The target clientele for this degree program are baccalaureate students with degrees in biology or other appropriately related fields who wish to pursue careers in industry, public service or regulatory agencies. Such students may be recent graduates who want to improve their hiring potential, or non-traditional students who wish to update training for new career opportunities or for advancement with their current employers. Our graduates are employed in companies ranging from small startups to large, multinationals in the biotechnology, pharmaceutical, government and academic sectors. The ability to fine-tune the curriculum for each student allows us to meet the interests of each individual. During our professional development lecture series students meet speakers from a wide range of companies and professions and begin to create their professional network.
Requirements for admission include a minimum cumulative GPA of 3.0. The applicant should demonstrate competence in the discipline, including but not limited to undergraduate research experience or field experience, or employment history. The GREs are not required for application to our program, though you can send the scores if you feel it will enhance your application. You need to provide three letters of recommendation. For non-native English speakers, the TOEFL test is required. Information about the TOEFL requirement can be found on the Graduate School website. For information on the IELTS test as an alternative to the TOEFL, please contact the Graduate School.
Through our cohort classes students learn how to find employment opportunities and by attending our professional development hour students build a network of contacts. This provides our students with the tools for finding internship opportunities in coordination with the director of the PSM program. In addition, we work closely with some organizations that have internships set aside for our PSM students or alert us to internship opportunities, which we disseminate to our students. Examples of where our students have done their internships include The Jackson Laboratory for Genomic Medicine, Boehringer-Ingelheim, AxioMx, Genomas, and the NYU Genomics Center.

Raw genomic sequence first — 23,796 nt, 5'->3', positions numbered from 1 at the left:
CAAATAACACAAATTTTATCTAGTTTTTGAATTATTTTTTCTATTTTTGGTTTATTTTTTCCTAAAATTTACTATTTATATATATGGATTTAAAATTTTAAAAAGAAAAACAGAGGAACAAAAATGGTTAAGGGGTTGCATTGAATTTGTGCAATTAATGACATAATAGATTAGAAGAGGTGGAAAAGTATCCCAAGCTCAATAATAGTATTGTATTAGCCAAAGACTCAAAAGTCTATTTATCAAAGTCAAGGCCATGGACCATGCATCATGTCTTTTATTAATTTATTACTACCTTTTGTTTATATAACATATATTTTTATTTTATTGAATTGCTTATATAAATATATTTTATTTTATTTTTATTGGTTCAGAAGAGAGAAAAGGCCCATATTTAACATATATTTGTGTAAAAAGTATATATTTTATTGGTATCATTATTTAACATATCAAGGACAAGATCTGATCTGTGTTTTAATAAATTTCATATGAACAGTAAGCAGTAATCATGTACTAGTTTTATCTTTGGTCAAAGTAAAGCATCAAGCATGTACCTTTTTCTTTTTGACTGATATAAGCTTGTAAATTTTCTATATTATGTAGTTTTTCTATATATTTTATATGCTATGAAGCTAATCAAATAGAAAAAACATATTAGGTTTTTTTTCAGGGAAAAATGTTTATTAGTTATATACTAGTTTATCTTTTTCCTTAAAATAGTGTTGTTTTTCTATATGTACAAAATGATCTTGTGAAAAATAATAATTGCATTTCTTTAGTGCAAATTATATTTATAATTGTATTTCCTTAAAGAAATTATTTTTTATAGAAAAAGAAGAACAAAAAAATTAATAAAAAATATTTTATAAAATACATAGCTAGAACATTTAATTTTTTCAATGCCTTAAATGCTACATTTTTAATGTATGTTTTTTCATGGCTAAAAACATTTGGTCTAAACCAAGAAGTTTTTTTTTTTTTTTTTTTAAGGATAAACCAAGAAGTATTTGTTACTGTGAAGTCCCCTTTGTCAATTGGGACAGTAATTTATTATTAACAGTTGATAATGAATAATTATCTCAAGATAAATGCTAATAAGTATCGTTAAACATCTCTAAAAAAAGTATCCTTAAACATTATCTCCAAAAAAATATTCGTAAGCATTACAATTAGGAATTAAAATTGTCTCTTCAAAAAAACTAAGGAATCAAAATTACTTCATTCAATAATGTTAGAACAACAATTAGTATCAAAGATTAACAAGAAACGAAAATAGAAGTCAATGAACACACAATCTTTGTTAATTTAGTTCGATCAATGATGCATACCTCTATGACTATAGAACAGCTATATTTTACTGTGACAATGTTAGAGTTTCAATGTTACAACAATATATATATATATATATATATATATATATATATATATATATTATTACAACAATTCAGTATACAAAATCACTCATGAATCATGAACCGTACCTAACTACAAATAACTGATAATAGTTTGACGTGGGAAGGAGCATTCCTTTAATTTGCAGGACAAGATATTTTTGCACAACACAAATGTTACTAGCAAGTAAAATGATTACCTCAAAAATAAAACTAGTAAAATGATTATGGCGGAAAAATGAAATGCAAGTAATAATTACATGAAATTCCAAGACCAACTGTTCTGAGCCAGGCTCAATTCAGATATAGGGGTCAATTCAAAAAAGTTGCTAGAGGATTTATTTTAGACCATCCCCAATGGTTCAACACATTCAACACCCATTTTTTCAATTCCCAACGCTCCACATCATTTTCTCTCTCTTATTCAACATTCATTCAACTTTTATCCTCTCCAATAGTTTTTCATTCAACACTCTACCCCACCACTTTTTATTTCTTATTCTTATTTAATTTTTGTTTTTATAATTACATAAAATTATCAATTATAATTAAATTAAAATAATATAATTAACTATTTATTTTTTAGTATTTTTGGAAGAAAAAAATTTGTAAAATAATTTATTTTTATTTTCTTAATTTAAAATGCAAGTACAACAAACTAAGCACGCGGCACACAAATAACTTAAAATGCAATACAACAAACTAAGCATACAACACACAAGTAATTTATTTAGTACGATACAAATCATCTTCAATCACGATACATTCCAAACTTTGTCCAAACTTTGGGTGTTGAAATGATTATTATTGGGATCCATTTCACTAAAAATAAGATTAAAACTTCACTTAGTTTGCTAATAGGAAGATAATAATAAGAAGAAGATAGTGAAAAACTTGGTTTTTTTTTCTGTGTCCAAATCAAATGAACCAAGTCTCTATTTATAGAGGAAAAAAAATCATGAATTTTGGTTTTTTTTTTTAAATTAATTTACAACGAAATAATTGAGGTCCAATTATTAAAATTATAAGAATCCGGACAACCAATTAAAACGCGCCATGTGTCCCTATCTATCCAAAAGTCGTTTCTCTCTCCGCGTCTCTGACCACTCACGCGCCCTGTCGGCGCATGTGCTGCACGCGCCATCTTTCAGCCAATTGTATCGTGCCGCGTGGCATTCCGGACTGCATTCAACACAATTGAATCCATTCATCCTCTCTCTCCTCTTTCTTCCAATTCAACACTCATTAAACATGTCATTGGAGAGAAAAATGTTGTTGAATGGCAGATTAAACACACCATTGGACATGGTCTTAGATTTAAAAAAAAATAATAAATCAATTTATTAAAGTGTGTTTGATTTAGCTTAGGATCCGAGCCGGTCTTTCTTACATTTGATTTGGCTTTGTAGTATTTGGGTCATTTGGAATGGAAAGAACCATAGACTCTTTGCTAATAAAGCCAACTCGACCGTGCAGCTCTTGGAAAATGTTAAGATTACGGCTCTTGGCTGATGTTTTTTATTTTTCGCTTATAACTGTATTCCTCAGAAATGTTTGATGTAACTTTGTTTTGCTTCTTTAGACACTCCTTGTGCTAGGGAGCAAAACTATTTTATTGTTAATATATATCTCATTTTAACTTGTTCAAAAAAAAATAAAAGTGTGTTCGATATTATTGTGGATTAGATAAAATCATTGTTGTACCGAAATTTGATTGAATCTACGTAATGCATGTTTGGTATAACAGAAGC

Finding the first job is critical step in your career. By going through the process of identifying opportunities and interviewing for internships our students are well prepared when the time comes for their next career move.
The final requirement for Professional Master’s Degree is passing performance on an exit exam that will require an original, scholarly piece of work that may take one of many forms. Most of our students write a mock journal article or technical report on work performed during their internship or other research-training phase of the degree. A comprehensive review paper on an appropriate topic could be assigned. Alternatively, the student could be requested to formulate a solution to a problem encountered in the particular career track chosen. We envision that some students may already have positions secured prior to completion of the exit exam. In these cases we would consult with the appropriate corporate partner to determine the type of exercise that would be most beneficial to the student’s preparation for employment. The student and the Advisory Committee will determine the nature and time frame for completion of the final exam. The Advisory Committee will evaluate the exam per University guidelines. It is the intent of this innovative exit exam to reinforce the discipline-specific competency and to provide an evaluation tool for relevant problem-solving abilities and writing skills.
Three members of the Graduate Faculty in the field of study of microbiology will be appointed to serve as the advisory committee for candidates for the Professional Master’s in Microbial Systems Analysis. The Advisory Committee will assist the student in the selection of courses best suited to meet career aspirations.
Near the end of the first year of study, the student will prepare a Plan of Study containing the courses he or she will take to gain mastery of the body of knowledge of the field, including the required or core courses. The advisory committee and the Executive Committee of the Graduate School must approve it.